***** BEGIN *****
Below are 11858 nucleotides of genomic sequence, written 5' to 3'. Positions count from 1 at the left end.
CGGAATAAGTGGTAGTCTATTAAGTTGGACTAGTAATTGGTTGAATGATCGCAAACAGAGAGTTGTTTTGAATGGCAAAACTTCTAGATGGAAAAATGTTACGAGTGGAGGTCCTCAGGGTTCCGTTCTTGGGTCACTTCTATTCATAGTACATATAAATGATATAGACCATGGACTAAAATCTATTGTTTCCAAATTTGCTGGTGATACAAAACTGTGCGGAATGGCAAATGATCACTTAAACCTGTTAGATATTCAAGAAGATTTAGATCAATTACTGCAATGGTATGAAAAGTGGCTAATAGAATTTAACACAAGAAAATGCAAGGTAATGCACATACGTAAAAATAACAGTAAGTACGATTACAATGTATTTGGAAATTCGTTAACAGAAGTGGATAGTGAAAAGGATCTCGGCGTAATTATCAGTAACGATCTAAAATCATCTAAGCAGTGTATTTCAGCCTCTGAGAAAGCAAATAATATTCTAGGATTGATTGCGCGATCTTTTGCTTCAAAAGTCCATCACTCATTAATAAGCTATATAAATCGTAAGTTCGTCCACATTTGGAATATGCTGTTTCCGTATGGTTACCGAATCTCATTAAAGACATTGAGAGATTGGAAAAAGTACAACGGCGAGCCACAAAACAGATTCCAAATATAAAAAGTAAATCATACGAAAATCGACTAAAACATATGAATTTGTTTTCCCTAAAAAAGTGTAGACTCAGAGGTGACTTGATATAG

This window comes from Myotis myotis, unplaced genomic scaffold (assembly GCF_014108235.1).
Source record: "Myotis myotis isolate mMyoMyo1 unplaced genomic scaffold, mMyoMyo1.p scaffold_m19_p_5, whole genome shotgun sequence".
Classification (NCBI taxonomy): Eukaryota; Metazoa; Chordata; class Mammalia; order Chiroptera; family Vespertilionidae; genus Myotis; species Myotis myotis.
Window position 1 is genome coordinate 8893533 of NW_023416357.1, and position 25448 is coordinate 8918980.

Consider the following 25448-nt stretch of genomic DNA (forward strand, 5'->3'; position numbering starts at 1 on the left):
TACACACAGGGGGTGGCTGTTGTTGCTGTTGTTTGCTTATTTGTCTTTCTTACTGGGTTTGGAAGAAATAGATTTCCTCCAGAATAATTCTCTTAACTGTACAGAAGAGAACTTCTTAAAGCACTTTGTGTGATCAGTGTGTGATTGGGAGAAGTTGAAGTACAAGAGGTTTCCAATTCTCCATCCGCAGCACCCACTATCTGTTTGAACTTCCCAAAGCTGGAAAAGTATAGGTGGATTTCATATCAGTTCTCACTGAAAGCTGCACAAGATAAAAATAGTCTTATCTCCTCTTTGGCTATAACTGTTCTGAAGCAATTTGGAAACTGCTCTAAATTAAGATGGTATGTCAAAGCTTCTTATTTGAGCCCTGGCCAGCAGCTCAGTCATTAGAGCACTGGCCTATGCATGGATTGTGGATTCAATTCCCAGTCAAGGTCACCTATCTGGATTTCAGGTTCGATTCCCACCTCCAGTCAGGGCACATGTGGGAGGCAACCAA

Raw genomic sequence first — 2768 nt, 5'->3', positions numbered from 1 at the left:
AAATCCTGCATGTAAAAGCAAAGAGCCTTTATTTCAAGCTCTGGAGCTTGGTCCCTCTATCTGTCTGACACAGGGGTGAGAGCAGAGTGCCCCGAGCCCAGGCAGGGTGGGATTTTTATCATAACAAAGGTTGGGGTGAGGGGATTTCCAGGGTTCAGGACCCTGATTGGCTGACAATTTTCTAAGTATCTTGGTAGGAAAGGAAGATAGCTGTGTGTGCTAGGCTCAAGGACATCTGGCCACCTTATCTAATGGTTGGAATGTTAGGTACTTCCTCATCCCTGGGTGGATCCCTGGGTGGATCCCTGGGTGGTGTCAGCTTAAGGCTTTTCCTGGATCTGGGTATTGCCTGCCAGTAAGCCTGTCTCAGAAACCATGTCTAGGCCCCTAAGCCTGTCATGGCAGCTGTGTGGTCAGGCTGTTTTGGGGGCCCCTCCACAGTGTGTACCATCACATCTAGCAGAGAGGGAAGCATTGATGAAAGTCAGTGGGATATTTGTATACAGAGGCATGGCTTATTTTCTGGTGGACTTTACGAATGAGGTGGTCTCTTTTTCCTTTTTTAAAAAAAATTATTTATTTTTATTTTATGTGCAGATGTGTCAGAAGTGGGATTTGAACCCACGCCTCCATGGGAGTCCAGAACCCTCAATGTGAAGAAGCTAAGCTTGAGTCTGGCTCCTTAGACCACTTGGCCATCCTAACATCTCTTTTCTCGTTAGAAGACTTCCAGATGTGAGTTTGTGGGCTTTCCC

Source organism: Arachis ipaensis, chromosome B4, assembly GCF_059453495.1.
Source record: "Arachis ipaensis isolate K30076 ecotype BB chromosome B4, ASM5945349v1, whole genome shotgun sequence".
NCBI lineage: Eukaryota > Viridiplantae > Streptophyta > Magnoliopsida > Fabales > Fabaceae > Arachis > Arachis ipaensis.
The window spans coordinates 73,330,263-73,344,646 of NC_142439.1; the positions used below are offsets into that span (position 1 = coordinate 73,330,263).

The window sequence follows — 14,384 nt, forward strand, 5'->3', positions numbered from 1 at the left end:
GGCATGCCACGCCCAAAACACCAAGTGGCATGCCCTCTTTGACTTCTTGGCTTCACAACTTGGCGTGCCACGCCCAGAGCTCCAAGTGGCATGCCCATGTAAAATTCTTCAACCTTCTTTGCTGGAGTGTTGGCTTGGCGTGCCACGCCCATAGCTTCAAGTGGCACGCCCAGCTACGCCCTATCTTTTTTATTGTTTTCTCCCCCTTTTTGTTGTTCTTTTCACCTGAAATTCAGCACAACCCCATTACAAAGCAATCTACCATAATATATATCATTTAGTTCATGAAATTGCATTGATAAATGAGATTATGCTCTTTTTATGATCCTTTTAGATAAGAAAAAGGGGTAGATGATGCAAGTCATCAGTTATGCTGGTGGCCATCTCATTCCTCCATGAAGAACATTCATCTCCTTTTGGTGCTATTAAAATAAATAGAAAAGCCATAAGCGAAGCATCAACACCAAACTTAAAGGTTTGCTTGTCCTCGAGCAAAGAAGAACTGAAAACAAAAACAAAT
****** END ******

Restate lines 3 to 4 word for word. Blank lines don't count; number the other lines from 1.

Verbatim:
This window comes from Myotis myotis, unplaced genomic scaffold (assembly GCF_014108235.1).
Source record: "Myotis myotis isolate mMyoMyo1 unplaced genomic scaffold, mMyoMyo1.p scaffold_m19_p_5, whole genome shotgun sequence".